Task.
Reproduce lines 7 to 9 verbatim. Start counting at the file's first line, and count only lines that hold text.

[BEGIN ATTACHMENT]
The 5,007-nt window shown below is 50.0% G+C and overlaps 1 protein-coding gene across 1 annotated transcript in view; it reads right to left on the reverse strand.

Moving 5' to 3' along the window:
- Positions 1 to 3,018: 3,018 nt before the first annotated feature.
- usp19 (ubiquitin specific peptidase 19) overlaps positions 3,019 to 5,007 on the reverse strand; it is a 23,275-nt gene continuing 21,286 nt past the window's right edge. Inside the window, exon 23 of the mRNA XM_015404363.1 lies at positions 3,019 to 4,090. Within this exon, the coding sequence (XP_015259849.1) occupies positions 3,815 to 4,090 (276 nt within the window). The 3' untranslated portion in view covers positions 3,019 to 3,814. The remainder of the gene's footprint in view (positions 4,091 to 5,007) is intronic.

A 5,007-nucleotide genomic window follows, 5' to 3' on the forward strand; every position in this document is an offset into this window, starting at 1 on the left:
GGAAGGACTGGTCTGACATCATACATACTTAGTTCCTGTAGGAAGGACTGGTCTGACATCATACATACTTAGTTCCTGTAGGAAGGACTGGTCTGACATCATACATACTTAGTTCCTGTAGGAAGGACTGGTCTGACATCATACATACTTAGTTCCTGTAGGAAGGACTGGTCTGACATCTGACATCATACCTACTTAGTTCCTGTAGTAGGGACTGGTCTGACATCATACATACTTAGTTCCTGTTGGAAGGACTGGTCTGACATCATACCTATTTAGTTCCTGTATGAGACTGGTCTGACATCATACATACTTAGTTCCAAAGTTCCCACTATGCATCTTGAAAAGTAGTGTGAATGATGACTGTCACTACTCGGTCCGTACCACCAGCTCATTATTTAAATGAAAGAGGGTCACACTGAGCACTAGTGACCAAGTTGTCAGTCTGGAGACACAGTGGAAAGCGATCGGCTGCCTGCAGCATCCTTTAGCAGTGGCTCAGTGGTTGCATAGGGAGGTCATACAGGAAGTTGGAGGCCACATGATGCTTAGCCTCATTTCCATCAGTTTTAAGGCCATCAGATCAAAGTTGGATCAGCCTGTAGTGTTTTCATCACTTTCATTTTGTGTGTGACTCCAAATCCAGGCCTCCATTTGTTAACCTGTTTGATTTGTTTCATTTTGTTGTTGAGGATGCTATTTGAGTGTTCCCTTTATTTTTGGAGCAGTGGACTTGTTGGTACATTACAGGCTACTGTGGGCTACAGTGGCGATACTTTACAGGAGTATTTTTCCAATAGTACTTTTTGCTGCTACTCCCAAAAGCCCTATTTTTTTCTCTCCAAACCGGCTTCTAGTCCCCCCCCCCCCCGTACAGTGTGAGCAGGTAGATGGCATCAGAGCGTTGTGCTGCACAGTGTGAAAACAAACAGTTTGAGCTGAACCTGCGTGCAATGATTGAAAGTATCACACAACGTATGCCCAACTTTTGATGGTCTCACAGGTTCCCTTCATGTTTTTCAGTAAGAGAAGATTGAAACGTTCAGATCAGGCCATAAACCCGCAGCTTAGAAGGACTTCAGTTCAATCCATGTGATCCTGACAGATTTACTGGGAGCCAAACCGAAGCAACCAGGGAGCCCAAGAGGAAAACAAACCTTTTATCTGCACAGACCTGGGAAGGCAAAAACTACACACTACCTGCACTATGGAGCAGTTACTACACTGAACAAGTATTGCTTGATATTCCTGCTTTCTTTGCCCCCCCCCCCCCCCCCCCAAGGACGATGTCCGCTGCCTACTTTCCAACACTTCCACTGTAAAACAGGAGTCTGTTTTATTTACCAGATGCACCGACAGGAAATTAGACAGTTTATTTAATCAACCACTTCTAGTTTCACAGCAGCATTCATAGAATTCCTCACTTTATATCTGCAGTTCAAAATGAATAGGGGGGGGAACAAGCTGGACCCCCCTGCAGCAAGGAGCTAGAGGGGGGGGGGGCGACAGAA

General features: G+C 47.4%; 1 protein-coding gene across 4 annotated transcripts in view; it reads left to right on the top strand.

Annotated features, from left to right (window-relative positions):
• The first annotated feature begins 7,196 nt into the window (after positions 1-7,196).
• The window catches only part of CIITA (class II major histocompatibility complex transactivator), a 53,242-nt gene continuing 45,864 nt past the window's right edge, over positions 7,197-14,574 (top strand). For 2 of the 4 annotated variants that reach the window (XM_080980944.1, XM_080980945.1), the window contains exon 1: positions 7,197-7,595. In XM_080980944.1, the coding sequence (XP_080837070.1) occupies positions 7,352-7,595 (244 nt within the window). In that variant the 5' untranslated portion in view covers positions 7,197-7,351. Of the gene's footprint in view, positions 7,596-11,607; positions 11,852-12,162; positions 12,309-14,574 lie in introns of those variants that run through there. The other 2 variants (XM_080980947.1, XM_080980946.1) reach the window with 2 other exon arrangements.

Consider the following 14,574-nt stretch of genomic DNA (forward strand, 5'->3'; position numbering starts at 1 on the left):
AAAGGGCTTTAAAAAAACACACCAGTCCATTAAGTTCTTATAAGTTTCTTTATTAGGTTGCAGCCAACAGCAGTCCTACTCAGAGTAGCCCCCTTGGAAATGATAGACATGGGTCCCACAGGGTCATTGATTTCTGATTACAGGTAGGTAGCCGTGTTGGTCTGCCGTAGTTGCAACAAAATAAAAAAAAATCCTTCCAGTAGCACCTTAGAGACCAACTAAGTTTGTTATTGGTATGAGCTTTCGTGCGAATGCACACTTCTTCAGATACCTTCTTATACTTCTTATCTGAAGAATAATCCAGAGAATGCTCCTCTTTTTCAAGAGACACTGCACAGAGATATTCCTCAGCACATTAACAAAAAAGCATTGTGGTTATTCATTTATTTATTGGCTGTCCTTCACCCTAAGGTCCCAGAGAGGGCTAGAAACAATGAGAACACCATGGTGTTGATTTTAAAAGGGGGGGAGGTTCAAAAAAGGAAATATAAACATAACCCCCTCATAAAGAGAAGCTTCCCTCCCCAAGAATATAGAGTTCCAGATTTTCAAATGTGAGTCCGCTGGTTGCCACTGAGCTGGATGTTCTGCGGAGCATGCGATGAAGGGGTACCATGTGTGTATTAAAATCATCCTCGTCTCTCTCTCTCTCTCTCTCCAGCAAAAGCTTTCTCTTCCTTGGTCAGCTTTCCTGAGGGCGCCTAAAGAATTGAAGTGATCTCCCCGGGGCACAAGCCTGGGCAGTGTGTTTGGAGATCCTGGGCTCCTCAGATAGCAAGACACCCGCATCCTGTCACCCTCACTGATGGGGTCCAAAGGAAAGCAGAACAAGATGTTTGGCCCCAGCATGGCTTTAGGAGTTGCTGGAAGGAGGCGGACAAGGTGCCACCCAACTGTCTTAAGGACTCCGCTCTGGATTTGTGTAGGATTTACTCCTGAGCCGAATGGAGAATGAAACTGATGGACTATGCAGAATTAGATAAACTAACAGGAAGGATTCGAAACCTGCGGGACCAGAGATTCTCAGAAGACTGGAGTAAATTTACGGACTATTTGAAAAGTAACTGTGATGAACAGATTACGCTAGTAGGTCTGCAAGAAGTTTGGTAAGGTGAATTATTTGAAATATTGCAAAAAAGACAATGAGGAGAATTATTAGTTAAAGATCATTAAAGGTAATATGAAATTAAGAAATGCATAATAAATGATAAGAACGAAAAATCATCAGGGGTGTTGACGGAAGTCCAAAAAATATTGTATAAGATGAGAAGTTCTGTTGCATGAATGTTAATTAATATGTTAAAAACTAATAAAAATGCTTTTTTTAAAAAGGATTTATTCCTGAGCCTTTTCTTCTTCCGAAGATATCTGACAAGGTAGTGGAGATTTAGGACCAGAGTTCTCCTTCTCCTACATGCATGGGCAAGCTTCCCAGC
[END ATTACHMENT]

General features: G+C 47.4%; 1 protein-coding gene across 4 annotated transcripts in view; it reads left to right on the top strand.

Annotated features, from left to right (window-relative positions):
• The first annotated feature begins 7,196 nt into the window (after positions 1-7,196).